Watermael-Boitsfort (French) or Watermaal-Bosvoorde (Dutch)[a] is a residential suburb of the city of Brussels in Belgium, and one of the 19 municipalities which form the Brussels-Capital Region.

Watermael-Boitsfort  (French)
Watermaal-Bosvoorde  (Dutch)
Watermael-Boitsfort's Municipal Hall, built in 1845[1]
Watermael-Boitsfort's Municipal Hall, built in 1845[1]
Flag of Watermael-Boitsfort
Coat of arms of Watermael-Boitsfort
Watermael-Boitsfort is located in Belgium
Location in Belgium
Watermael-Boitsfort municipality in the Brussels-Capital Region
Bruxelles-Capitale Watermael-Boitsfort.svg
Coordinates: 50°48′N 04°25′E / 50.800°N 4.417°E / 50.800; 4.417Coordinates: 50°48′N 04°25′E / 50.800°N 4.417°E / 50.800; 4.417
CommunityFlemish Community
French Community
 • Governing party/iesEcolo - MR
 • Total12.93 km2 (4.99 sq mi)
 • Total25,012
 • Density1,900/km2 (5,000/sq mi)
Postal codes
Area codes02

The municipality has a total area of 13 square kilometres (5.0 sq mi) of which 58 percent is covered by the Sonian Forest (Forêt de Soignes or Zoniënwoud). It borders the municipalities of Uccle, Auderghem and Ixelles as well as the province of Flemish Brabant. In 2006 the municipality had a total population of 24,056. In common with all of Brussels' municipalities, it is legally bilingual (French–Dutch).


The Church of St. Clement, whose tower dates from the 11th century

The modern-day municipality of Watermael-Boitsfort was originally two separate settlements located on a plain between the two small rivers of Woluwe and Watermaelbeek to the north of the Sonian Forest.[3] The earliest evidence of human activity in the region are the remains of a small fortified neolithic village of the Michelsberg culture, dating to between 3500 and 2500 BC.[4]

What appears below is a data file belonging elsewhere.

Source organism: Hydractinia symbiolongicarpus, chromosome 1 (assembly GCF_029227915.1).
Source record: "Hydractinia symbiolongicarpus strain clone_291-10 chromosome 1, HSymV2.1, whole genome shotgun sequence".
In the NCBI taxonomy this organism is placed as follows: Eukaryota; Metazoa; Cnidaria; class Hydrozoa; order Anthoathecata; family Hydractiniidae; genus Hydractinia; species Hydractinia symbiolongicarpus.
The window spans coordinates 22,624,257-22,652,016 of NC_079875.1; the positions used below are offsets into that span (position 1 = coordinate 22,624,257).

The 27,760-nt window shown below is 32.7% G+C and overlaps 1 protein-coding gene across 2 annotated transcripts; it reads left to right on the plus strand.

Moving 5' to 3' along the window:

The earliest mention of the name Watermael is in a document of 914 bequeathing an estate of the name to a French abbey.[b][4] Originally part of the estate of Watermael, Boitfort became separate after a hunting lodge, on a site adjacent to the forest, was given to the Boutsvoord family by the Duchy of Brabant in the 13th century.[6] During the Middle Ages, inhabitants of the two settlements farmed and raised cattle and a number of hunting lodges on the edge of the forest were built for members of the nobility.[7] The construction of a road to the city of Brussels, to the north, through Boitsfort led to the rapid expansion of both settlements. The population of Watermael rose from 349 inhabitants in 1709 to 826 in 1800.[7]

Watermael-Boitsfort was created in 1811 during the period of French rule when the two municipalities were merged.[7] Although several industries grew in the area during the 19th century, Watermael-Boitsfort remained largely agrarian and increasingly residential, especially after the municipality was linked to Brussels by railway in 1854.[8] It soon became a fashionable, bourgeois neighbourhood. Originally Dutch was the dominant language, but French became dominant after 1920.[9] During the 1920s, two garden cities (cité-jardins), Le Logis and Floréal, were built. The municipality's population hit an all-time peak of 25,138 inhabitants in 1970.[10]

One of Watermael-Boitsfort's first mayors was the liberal Pierre-Théodore Verhaegen, known for his role in the creation of the Free University of Brussels, who held the post between 1825 and 1842.[10]

Notable historic buildings in the municipality include the Church of St. Clement of which parts date to the 11th century.[11]

Economy and demographicsEdit

View of houses in Boitsfort